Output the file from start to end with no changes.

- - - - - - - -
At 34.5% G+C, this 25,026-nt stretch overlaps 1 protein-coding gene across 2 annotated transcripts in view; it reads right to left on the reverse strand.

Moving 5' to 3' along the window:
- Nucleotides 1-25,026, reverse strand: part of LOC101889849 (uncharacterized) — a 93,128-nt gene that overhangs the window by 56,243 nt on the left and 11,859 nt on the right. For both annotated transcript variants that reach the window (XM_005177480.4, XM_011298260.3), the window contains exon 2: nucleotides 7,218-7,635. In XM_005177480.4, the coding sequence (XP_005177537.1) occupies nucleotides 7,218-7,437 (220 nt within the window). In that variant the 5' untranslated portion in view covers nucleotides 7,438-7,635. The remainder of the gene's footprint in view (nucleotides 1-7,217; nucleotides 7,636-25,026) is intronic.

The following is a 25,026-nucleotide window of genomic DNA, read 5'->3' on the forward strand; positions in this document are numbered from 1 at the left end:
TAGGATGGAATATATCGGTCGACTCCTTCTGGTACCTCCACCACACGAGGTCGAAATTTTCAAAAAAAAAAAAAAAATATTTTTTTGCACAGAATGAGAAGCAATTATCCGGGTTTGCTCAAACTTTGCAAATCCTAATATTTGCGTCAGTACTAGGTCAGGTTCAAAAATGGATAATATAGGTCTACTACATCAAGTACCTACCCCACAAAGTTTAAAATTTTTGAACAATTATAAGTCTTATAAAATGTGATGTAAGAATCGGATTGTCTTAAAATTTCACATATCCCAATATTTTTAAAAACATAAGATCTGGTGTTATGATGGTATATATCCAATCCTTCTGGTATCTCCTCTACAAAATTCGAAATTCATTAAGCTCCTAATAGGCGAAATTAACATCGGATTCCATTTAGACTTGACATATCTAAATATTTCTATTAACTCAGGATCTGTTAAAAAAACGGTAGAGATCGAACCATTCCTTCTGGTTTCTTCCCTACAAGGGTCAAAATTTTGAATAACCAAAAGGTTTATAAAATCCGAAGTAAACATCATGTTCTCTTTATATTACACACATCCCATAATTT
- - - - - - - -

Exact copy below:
At 34.5% G+C, this 25,026-nt stretch overlaps 1 protein-coding gene across 2 annotated transcripts in view; it reads right to left on the reverse strand.

Moving 5' to 3' along the window:
- Nucleotides 1-25,026, reverse strand: part of LOC101889849 (uncharacterized) — a 93,128-nt gene that overhangs the window by 56,243 nt on the left and 11,859 nt on the right. For both annotated transcript variants that reach the window (XM_005177480.4, XM_011298260.3), the window contains exon 2: nucleotides 7,218-7,635. In XM_005177480.4, the coding sequence (XP_005177537.1) occupies nucleotides 7,218-7,437 (220 nt within the window). In that variant the 5' untranslated portion in view covers nucleotides 7,438-7,635. The remainder of the gene's footprint in view (nucleotides 1-7,217; nucleotides 7,636-25,026) is intronic.

The following is a 25,026-nucleotide window of genomic DNA, read 5'->3' on the forward strand; positions in this document are numbered from 1 at the left end:
TAGGATGGAATATATCGGTCGACTCCTTCTGGTACCTCCACCACACGAGGTCGAAATTTTCAAAAAAAAAAAAAAAATATTTTTTTGCACAGAATGAGAAGCAATTATCCGGGTTTGCTCAAACTTTGCAAATCCTAATATTTGCGTCAGTACTAGGTCAGGTTCAAAAATGGATAATATAGGTCTACTACATCAAGTACCTACCCCACAAAGTTTAAAATTTTTGAACAATTATAAGTCTTATAAAATGTGATGTAAGAATCGGATTGTCTTAAAATTTCACATATCCCAATATTTTTAAAAACATAAGATCTGGTGTTATGATGGTATATATCCAATCCTTCTGGTATCTCCTCTACAAAATTCGAAATTCATTAAGCTCCTAATAGGCGAAATTAACATCGGATTCCATTTAGACTTGACATATCTAAATATTTCTATTAACTCAGGATCTGTTAAAAAAACGGTAGAGATCGAACCATTCCTTCTGGTTTCTTCCCTACAAGGGTCAAAATTTTGAATAACCAAAAGGTTTATAAAATCCGAAGTAAACATCATGTTCTCTTTATATTACACACATCCCATAATTT